The big boys wont let it happen?
Fish regulators say no thanks to N.J. trawling research
By JACK KASKEY Staff Writer, (609) 272-7213, E-Mail
Federal fishing regulators have rejected New Jersey-funded trawl research that suggested the government might
be under estimating fish populations.
Each spring and fall, the National Marine Fisheries Service trawls the ocean bottom for fish, using the catch to
estimate how many fish are in the sea. Those estimates are used to set regulations for commercial and
New Jersey fishermen have long suspected the government boats undercount some of their favorite fish, so last
year they raised about $150,000 in state and private money to research their theory.
The research plan, developed by Eric Powell, director of Rutgers University's Haskin Shellfish Research Laboratory
in Bivalve, Cumberland County, involved trawling beside a government boat during the spring and fall surveys.
Powell's side-by-side trawls aboard the commercial boat Jason & Danielle landed far more fish than the regulators.
Last spring's catch of summer flounder, for instance, was 55 times what the NMFS boat caught. The porgy catch
also was multiple times larger.
But NMFS won't be using the data in its population estimates, said Michael P. Sissenwine, director of the NMFS
Northeast Fisheries Service Science Center in Woods Hole, Mass.
Sissenwine said the research was rushed and lacked all the "success factors" that are required for cooperative
research to be successful. One of those factors is a true collaboration between scientists and fishermen on the
study's objectives, planning, implementation and analysis.
"The hurry-up approach lacked proper planning for success," Sissenwine said Tuesday. "There have to be realistic
expectations about the feasible outcomes, about what the data means and what we are hoping to achieve."
There have never been clear, realistic and shared expectations, he said.
"The mere fact that a commercial vessel with a much bigger net catches more fish is not a surprise to anybody,"
Sissenwine said. "It's hard to assess the value of the data they've gathered so far."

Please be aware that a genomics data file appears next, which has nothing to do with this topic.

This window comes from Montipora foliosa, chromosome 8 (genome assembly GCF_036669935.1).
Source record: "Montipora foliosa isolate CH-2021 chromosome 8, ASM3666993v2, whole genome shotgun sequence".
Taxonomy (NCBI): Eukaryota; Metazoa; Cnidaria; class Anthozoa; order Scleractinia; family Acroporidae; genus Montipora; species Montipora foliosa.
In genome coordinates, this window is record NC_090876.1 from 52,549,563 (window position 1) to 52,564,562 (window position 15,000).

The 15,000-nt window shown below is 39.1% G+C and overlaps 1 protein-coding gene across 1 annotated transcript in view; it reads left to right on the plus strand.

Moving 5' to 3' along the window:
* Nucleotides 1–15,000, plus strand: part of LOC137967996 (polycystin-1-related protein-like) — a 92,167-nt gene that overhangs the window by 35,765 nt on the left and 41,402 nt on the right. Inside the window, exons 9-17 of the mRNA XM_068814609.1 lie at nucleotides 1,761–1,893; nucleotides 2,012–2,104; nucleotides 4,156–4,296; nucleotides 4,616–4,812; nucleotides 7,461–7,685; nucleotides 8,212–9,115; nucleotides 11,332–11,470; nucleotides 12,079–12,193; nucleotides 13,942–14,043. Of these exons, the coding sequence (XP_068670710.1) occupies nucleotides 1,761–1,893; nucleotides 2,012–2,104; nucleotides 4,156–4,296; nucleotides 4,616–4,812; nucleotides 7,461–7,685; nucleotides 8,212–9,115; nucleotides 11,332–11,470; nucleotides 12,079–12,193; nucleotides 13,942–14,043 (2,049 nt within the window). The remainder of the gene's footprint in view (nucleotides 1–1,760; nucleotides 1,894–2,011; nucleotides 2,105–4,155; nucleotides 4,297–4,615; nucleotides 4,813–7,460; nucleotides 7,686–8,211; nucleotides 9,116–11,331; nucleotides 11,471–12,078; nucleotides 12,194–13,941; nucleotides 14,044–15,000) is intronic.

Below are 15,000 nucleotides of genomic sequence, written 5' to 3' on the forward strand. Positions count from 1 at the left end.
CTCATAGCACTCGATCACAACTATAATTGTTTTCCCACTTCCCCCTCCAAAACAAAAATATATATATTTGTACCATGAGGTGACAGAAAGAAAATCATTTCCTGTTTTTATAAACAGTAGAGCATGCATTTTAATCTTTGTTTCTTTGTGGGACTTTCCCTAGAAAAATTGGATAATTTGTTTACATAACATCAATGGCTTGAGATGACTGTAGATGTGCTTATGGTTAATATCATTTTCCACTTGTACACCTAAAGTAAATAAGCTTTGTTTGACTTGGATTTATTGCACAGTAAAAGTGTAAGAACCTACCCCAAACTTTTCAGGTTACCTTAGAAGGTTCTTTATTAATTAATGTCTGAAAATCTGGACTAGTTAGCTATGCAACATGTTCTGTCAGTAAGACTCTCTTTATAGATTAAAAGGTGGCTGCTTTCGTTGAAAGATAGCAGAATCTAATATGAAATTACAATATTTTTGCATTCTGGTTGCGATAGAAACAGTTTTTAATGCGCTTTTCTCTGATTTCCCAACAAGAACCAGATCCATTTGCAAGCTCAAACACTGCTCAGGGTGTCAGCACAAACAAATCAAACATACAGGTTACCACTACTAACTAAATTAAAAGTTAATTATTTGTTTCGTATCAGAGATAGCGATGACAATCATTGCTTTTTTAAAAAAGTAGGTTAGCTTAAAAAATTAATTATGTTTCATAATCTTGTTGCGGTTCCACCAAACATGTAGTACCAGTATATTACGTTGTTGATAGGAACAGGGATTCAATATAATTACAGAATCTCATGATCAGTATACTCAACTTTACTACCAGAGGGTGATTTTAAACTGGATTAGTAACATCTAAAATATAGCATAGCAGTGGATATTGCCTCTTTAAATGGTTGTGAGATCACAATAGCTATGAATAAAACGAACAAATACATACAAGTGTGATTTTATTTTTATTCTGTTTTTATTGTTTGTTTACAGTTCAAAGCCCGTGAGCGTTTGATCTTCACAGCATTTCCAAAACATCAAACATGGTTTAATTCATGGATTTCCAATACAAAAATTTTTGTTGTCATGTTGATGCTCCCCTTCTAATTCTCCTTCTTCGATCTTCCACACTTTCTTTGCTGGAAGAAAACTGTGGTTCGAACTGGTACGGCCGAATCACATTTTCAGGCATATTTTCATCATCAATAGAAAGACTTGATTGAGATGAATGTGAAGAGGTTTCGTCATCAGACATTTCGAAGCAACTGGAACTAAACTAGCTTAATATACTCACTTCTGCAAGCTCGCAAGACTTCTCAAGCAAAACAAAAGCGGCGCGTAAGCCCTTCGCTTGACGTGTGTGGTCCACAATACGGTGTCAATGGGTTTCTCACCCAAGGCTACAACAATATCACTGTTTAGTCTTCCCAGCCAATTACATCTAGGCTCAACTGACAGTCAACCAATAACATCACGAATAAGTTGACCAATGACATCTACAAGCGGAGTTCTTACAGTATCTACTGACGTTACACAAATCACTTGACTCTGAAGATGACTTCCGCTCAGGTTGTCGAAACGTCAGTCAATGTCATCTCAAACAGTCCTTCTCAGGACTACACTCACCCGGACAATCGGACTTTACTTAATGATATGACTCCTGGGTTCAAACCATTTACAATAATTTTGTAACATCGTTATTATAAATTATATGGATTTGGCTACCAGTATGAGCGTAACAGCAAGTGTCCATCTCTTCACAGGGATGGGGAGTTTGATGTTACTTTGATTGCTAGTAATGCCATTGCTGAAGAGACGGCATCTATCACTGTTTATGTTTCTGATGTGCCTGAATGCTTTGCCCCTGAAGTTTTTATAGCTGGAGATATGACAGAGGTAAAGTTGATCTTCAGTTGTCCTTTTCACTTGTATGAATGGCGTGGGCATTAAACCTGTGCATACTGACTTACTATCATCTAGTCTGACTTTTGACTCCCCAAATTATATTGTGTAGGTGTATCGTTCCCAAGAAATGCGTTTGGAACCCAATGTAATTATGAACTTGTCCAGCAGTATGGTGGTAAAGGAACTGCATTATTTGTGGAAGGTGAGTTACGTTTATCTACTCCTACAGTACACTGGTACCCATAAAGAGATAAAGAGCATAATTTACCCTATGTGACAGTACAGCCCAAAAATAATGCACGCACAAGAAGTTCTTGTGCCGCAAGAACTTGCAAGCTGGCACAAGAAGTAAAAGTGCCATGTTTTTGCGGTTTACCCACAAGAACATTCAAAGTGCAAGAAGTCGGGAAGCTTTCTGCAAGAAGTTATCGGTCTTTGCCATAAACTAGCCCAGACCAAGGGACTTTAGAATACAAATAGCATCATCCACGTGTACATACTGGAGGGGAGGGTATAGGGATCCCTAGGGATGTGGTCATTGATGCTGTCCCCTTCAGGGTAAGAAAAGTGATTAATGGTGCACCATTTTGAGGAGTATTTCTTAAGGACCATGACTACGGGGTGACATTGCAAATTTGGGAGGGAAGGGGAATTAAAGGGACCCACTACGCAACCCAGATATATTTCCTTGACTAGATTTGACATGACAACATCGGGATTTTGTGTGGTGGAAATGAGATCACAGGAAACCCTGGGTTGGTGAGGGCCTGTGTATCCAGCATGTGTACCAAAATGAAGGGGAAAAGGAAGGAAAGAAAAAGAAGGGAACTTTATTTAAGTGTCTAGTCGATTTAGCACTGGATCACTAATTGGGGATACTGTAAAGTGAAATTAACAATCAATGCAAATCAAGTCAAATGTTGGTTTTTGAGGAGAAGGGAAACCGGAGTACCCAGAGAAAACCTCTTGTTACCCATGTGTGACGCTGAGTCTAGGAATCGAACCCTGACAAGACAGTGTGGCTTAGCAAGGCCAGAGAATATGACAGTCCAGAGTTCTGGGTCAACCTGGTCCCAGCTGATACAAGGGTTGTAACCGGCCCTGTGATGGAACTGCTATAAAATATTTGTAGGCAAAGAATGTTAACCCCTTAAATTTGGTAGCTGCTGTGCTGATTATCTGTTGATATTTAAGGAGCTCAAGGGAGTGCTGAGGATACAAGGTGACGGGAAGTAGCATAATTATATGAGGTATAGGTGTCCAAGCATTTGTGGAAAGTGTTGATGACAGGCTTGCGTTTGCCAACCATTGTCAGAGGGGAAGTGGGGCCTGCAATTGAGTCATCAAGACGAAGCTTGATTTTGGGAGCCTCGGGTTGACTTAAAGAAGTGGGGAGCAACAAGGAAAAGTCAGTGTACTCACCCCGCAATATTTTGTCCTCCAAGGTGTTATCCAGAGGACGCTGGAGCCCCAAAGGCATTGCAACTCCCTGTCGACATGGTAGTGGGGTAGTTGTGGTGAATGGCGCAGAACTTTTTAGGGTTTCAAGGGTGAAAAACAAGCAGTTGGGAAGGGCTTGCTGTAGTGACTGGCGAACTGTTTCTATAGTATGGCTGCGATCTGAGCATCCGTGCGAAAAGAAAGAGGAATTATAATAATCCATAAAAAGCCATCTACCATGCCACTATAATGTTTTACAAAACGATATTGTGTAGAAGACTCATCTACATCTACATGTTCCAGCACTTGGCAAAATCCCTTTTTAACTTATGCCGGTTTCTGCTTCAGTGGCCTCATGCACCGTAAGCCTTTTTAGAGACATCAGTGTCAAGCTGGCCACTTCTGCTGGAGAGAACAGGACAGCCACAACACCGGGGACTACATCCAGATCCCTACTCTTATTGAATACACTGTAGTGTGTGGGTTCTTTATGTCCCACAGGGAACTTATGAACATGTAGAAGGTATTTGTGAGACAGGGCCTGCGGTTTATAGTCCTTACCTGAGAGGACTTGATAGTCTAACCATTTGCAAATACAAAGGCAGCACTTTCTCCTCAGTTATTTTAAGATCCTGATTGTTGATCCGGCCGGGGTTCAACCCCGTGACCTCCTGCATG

Rutgers researchers had hoped to replicate last year's side-by-side trawls this year, but they didn't present their
proposal until March, when the NMFS spring survey was beginning.
"There simply was not enough planning in advance to make this thing successful," Sissenwine said.
Powell did not return a telephone call left Monday at his Haskin lab.
Recreational fishermen are upset that NMFS has rejected New Jersey's research, said James A. Donofrio, executive
director of the Recreational Fishing Alliance.
"This was put together by some of the best scientists we have in New Jersey" Donofrio said. "For him to dismiss
that and say it wasn't done properly, that's a lot of hogwash."
NMFS regulations affect jobs in the commercial and recreational sectors, yet the agency doesn't seem interested in
research that could improve their population estimates, he said.
"They are using a lot of voodoo," Donofrio said.
Dan Cohen, owner of commercial docks in Cape May and Point Pleasant Beach, said commercial fishermen are
disappointed the research won't be going ahead this year, but the industry is committed to future research
projects with NMFS.
Sissenwine said his agency is a strong advocate of cooperative research. He even testified before Congress on the
issue last December.
NMFS previously has engaged in cooperative research that resulted in management changes for scallops, monkfish,
surf clams and ocean quahogs, he said.
Nothing prevents New Jersey's trawl research from resuming next year, he said.
"I have no doubt that if we got good data, it would be used in stock assessments," Sissenwine said.
Last year's research cost about $150,000 in state and private money. The state portion came from the New Jersey
Fisheries Information and Development Center, which was created last year with a $500,000 budget. The private
portion came from the National Fisheries Institute's Scientific Monitoring Committee, a seafood industry group
chaired by Cohen.